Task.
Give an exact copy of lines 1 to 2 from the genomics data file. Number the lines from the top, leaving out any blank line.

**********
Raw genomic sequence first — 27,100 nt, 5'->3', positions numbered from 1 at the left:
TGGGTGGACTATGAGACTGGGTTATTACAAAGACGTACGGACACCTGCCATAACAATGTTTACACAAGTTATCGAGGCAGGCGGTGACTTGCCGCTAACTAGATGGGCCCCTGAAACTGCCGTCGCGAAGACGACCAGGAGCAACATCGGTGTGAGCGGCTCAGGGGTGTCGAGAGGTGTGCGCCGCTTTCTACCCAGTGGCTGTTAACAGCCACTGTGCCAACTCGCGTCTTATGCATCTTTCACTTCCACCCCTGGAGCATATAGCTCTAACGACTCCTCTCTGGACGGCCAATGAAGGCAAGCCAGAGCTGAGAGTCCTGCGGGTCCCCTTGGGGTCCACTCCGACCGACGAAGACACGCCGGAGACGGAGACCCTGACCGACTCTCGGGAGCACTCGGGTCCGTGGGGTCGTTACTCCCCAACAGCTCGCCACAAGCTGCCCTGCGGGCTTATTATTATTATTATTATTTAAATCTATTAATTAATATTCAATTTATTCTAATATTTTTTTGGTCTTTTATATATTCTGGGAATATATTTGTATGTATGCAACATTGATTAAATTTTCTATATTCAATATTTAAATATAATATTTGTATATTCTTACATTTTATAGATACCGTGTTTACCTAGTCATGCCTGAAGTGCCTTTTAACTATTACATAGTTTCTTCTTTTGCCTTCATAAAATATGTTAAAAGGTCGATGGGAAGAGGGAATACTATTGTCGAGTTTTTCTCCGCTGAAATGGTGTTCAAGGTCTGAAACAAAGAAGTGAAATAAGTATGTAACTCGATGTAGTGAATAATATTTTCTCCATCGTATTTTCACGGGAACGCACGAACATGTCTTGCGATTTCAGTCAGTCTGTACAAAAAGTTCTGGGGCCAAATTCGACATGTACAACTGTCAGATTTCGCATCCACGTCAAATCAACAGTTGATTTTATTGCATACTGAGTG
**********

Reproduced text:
Raw genomic sequence first — 27,100 nt, 5'->3', positions numbered from 1 at the left:
TGGGTGGACTATGAGACTGGGTTATTACAAAGACGTACGGACACCTGCCATAACAATGTTTACACAAGTTATCGAGGCAGGCGGTGACTTGCCGCTAACTAGATGGGCCCCTGAAACTGCCGTCGCGAAGACGACCAGGAGCAACATCGGTGTGAGCGGCTCAGGGGTGTCGAGAGGTGTGCGCCGCTTTCTACCCAGTGGCTGTTAACAGCCACTGTGCCAACTCGCGTCTTATGCATCTTTCACTTCCACCCCTGGAGCATATAGCTCTAACGACTCCTCTCTGGACGGCCAATGAAGGCAAGCCAGAGCTGAGAGTCCTGCGGGTCCCCTTGGGGTCCACTCCGACCGACGAAGACACGCCGGAGACGGAGACCCTGACCGACTCTCGGGAGCACTCGGGTCCGTGGGGTCGTTACTCCCCAACAGCTCGCCACAAGCTGCCCTGCGGGCTTATTATTATTATTATTATTTAAATCTATTAATTAATATTCAATTTATTCTAATATTTTTTTGGTCTTTTATATATTCTGGGAATATATTTGTATGTATGCAACATTGATTAAATTTTCTATATTCAATATTTAAATATAATATTTGTATATTCTTACATTTTATAGATACCGTGTTTACCTAGTCATGCCTGAAGTGCCTTTTAACTATTACATAGTTTCTTCTTTTGCCTTCATAAAATATGTTAAAAGGTCGATGGGAAGAGGGAATACTATTGTCGAGTTTTTCTCCGCTGAAATGGTGTTCAAGGTCTGAAACAAAGAAGTGAAATAAGTATGTAACTCGATGTAGTGAATAATATTTTCTCCATCGTATTTTCACGGGAACGCACGAACATGTCTTGCGATTTCAGTCAGTCTGTACAAAAAGTTCTGGGGCCAAATTCGACATGTACAACTGTCAGATTTCGCATCCACGTCAAATCAACAGTTGATTTTATTGCATACTGAGTG